If a hardware platform cannot take advantage of a hardware entropy source, alternatives have to be considered. A strong entropy source is crucial for the security of cryptographic and TLS operations. For platforms that support non-volatile (NV) memory, an option is to use the NV seed entropy source that Mbed TLS provides.

This feature can be used in addition to a hardware entropy source as well, however, it is not mandatory as the hardware entropy source should be strong enough.

This makes Mbed TLS use a fixed amount of entropy as a seed and update this seed each time entropy is gathered with an Mbed TLS entropy collector for the first time. In a simple case it means that the seed is updated after reset at the start of the first TLS connection.

Enabling NV seed entropy source support

You should define MBEDTLS_ENTROPY_NV_SEED in your configuration, as described in this article. This ensures the entropy pool knows it can use the NV seed entropy source. You should set the following functions to make the entropy collector call them:

int (*mbedtls_nv_seed_write)( unsigned char *buf, size_t buf_len );
int (*mbedtls_nv_seed_read)( unsigned char *buf, size_t buf_len );

There are several options for how to set these functions:

  1. Using the standard libc functions.
  2. Using platform specific functions.
  3. Defining platform specific functions.

All these options require MBEDTLS_ENTROPY_NV_SEED to be defined.

Using the standard libc functions

This option should be used if your platform supports standard libc file functions to read from and write to a predefined file name.

  1. Define MBEDTLS_PLATFORM_STD_NV_SEED_FILE as your seed file name. Default is "seedfile".
  2. Verify that MBEDTLS_PLATFORM_NO_STD_FUNCTIONS is undefined.
  3. Define MBEDTLS_FS_IO.

Using platform specific functions

This option can be used if your platform has its own file system functionality, but the functions have the same prototypes as mbedtls_nv_seed_write() and mbedtls_nv_seed_read().

In your configuration file: 1. Define MBEDTLS_PLATFORM_NV_SEED_ALT to suggest that there are alternative implementations for the NV seed functions. 1. Define MBEDTLS_PLATFORM_STD_NV_SEED_READ as your platform's file system read function. 1. Define MBEDTLS_PLATFORM_STD_NV_SEED_WRITE as your platform's file system write function.

Defining platform specific functions

This option should be used if your platform's file system functions do not share the same prototypes as mbedtls_nv_seed_write() and mbedtls_nv_seed_read() and you need to write wrapper functions to call your platform's file functions.

  1. Define MBEDTLS_PLATFORM_NV_SEED_ALT in your configuration file to suggest that there are alternative implementations for the NV seed functions.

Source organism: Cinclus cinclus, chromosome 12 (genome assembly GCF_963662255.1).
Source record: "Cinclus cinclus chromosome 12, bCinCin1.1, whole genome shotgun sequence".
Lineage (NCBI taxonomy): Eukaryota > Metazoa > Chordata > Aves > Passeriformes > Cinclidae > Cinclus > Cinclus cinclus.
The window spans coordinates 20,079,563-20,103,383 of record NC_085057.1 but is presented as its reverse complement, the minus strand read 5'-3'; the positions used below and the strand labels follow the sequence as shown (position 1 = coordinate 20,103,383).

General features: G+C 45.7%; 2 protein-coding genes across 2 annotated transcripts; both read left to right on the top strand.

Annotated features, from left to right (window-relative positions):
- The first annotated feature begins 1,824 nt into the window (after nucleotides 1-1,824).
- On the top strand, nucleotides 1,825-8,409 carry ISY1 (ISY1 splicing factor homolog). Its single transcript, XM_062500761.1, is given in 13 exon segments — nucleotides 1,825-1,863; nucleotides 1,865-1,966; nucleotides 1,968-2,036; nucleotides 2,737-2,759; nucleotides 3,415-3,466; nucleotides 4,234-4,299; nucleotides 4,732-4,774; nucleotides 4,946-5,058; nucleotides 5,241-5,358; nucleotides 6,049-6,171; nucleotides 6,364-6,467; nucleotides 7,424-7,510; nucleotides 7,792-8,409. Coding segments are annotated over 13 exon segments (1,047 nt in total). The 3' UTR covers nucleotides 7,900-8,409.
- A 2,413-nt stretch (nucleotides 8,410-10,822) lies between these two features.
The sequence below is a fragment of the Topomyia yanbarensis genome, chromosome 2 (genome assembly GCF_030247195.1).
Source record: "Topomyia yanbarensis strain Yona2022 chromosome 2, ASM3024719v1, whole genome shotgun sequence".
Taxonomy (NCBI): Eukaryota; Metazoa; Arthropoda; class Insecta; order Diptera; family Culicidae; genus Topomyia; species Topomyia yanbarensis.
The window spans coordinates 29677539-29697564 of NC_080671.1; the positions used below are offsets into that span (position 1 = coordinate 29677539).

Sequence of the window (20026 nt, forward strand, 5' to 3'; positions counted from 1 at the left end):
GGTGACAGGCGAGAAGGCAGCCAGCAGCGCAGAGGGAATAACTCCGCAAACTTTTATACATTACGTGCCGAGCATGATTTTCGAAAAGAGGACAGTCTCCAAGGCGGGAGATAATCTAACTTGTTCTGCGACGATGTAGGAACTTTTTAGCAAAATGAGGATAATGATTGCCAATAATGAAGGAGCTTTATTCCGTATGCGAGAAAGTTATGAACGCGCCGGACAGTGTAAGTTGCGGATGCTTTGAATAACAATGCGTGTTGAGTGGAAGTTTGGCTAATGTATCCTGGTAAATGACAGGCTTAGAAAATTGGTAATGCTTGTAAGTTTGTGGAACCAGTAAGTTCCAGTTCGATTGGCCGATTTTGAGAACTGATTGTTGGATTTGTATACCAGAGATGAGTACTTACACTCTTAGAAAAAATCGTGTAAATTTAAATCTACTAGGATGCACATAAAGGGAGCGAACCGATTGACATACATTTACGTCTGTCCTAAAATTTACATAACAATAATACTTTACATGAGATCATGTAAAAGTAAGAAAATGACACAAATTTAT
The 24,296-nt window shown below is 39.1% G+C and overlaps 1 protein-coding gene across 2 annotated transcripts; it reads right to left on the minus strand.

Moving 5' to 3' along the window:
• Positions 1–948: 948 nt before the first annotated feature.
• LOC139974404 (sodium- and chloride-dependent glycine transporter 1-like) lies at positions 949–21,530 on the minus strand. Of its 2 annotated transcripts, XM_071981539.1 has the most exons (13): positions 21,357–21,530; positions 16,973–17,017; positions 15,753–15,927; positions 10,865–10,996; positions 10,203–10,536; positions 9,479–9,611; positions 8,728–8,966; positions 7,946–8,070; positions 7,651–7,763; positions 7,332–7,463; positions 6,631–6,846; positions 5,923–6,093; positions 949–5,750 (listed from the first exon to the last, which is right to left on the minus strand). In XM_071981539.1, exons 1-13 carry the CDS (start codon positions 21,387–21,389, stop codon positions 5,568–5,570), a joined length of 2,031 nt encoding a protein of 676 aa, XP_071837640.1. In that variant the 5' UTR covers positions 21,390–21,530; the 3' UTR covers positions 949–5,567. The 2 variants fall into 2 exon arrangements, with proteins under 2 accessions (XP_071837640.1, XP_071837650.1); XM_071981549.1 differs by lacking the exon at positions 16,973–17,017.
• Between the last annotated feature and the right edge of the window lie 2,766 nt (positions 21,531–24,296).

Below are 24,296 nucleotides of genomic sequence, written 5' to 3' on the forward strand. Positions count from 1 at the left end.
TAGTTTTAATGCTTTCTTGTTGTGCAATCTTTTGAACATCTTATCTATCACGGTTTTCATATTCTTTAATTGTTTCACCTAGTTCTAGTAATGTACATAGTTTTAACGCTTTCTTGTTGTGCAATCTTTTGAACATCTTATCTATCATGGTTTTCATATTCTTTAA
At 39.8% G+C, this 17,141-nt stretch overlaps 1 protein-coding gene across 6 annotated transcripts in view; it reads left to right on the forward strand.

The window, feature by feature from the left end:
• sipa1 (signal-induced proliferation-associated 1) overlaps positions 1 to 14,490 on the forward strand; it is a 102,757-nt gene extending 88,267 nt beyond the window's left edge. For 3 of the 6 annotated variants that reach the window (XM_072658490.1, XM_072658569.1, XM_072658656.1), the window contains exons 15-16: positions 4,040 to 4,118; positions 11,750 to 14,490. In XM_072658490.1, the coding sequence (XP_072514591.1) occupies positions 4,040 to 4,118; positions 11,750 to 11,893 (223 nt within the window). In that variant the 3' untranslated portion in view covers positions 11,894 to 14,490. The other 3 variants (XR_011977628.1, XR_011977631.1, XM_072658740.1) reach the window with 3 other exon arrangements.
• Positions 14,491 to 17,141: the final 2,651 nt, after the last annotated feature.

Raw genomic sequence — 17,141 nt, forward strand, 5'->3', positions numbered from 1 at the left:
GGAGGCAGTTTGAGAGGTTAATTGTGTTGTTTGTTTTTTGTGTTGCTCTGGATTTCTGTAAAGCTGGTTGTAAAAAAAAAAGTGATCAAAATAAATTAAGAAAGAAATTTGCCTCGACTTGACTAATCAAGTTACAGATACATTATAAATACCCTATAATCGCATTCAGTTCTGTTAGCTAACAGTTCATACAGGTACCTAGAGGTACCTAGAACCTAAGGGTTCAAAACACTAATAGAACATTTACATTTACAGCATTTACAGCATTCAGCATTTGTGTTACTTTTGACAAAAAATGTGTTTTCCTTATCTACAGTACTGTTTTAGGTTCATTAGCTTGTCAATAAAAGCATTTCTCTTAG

2. Implement a function for reading from your file system, which receives as parameters a buffer, the buffer's size and returns the number of bytes read, or an error on failure.
  3. Implement a function for writing to your file system, which receives as parameters a buffer, number of bytes to write and the number of bytes written.
  4. On your platform's initialization, call mbedtls_platform_set_nv_seed() with your implemented functions as parameters.

Example:

int mbedtls_platform_std_nv_seed_read( unsigned char *buf, size_t buf_len )
{
    FILE *file;
    size_t n;

    if( ( file = fopen( MBEDTLS_PLATFORM_STD_NV_SEED_FILE, "rb" ) ) == NULL )
        return( -1 );

    if( ( n = fread( buf, 1, buf_len, file ) ) != buf_len )
    {
        fclose( file );
        mbedtls_platform_zeroize( buf, buf_len );
        return( -1 );
    }

    fclose( file );
    return( (int)n );
}

int mbedtls_platform_std_nv_seed_write( unsigned char *buf, size_t buf_len )
{
    FILE *file;
    size_t n;

    if( ( file = fopen( MBEDTLS_PLATFORM_STD_NV_SEED_FILE, "w" ) ) == 
NULL )
        return -1;

    if( ( n = fwrite( buf, 1, buf_len, file ) ) != buf_len )
    {
        fclose( file );
        return -1;
    }

    fclose( file );
    return( (int)n );
}

int main()
{
    int ret = 0;
    .
    .
    .
    ret = mbedtls_platform_set_nv_seed( mbedtls_platform_std_nv_seed_read,
                                        mbedtls_platform_std_nv_seed_write );
    if( ret != 0 )
        return -1;

    .
    .
    .
    return( ret );
}

Provisioning your platform with the seed

Every board should have a unique true random seed stored into it at manufacturing time. The seed should be generated offline and then injected into the device at the location of the seed file, where Mbed TLS will look for it. The provisioning of the seed should be done in a secure site, depending on the trust level of your manufacture line.

Security considerations

There are a few things you need to consider with the NV seed feature, depending on your threat model:

  1. As mentioned earlier, the location where the seed is provisioned is dependent on your manufacture line trust level.
  2. If your NV memory is vulnerable to offline physical attacks, then your seed file should be stored in a secure encrypted NV memory, only accessible to your application.
  3. The seed should be true random and not dependent on any device specific traits, such as the serial number.
  4. Every device should be provisioned with a different seed, otherwise, if one device is breached, all the devices provisioned with same seed will be breached as well.

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